The American Society of Anesthesiologists (ASA) has once again decided not to recommend widespread use of “brain function monitoring devices” as necessary tools to prevent intraoperative awareness under general anesthesia. The Task Force of the ASA has just published a practice advisory to help anesthesiologists deal with this serious complication of general anesthesia. The news is indeed a blow to manufacturers of these devices, despite their positive spin press releases.
Here is the explanation from the ASA:
Brain function monitoring devices, made by a handful of companies, use processed electroencephalographic data to assign a numeric value to a patient’s depth of sedation. One application for which they are marketed is to help minimize the risk of intraoperative awareness.
The report recognizes the devices as a possible tool for monitoring selected patients, but concludes that the decision to use this emerging technology should be made on a case-by-case basis by the individual practitioner.
“There is still much to be discovered about how these devices work, and in which situations they are best applied,” Dr. Guidry said. “We are interested in following their continued evolution and to conducting further research in this area. Meanwhile, brain function monitors are an option to be used when the anesthesiologist deems it appropriate, just as he or she makes choices about specific drugs, dosages, warming devices, and other types of monitors depending on the individual patient.”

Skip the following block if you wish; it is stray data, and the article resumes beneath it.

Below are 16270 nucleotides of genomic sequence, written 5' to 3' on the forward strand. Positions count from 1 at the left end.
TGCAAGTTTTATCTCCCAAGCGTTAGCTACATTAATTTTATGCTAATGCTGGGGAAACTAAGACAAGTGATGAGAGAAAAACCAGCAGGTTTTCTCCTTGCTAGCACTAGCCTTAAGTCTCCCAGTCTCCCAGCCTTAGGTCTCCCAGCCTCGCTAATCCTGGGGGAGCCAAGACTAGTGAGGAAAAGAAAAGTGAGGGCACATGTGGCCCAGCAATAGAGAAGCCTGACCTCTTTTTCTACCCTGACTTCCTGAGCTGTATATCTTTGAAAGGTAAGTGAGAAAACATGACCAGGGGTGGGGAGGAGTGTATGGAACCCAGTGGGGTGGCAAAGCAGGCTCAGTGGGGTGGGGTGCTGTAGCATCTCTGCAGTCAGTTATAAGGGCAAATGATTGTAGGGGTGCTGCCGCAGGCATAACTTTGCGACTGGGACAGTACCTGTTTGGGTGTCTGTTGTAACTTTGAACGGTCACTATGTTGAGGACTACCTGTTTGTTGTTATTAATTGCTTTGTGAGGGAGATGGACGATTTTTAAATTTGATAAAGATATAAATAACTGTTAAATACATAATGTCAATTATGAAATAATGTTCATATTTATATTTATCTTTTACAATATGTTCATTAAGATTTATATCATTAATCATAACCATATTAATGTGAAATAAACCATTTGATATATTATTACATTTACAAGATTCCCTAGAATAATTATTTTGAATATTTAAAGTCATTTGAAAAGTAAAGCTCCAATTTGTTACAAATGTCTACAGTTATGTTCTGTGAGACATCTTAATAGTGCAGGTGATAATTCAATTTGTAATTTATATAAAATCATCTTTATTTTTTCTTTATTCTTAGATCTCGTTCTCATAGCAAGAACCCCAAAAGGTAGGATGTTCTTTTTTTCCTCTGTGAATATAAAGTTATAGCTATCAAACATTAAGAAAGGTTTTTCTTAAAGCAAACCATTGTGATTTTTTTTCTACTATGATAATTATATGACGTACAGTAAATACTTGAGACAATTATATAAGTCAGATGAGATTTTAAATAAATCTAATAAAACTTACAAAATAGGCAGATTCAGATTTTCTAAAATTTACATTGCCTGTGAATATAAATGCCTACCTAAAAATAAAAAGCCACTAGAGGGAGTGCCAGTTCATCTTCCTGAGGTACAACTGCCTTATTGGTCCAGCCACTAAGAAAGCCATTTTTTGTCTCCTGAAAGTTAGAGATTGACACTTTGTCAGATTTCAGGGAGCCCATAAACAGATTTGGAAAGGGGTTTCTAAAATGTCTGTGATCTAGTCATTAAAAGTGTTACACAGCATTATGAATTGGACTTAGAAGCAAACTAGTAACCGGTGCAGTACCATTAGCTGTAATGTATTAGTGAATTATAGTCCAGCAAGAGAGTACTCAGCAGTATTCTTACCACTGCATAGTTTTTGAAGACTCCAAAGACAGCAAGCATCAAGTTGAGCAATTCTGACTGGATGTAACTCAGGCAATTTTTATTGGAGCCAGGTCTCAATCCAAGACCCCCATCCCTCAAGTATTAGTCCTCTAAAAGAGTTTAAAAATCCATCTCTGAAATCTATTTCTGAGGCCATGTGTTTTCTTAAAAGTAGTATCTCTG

From an historical perspective, ASA’s approach to these monitors is consistent with its approach to other types of equipment used by anesthesiologists. For example, capnographs and pulse oximeters are widely used today to monitor surgical patients’ breathing and blood oxygen levels. Yet language encouraging their use in ASA standards and guidelines did not happen overnight; it was strengthened gradually as the devices’ usefulness, reported by anesthesiologists and researchers, became more evident.
One also has to recognize the fundamental difference between capnographs, pulse oximeters, and brain function monitoring devices, such as the pictured BIS monitor of Aspect Medical Systems. While capnographs and pulse oximeters calculate physically measurable values (partial pressure of CO2; percentage of hemoglobin saturation), BIS Monitor and others cook up a single number through proprietary secret algorithms. The secrecy of how the monitor translates information from the electroencephalogram (EEG) into a single number will make it even more difficult to popularize such devices. After all, physicians are scientists, and naturally have reservations about the data from a black box. As for us, we’ll take BIS anytime someone passes gas at us.
More at the WaPo…
The BIS technology…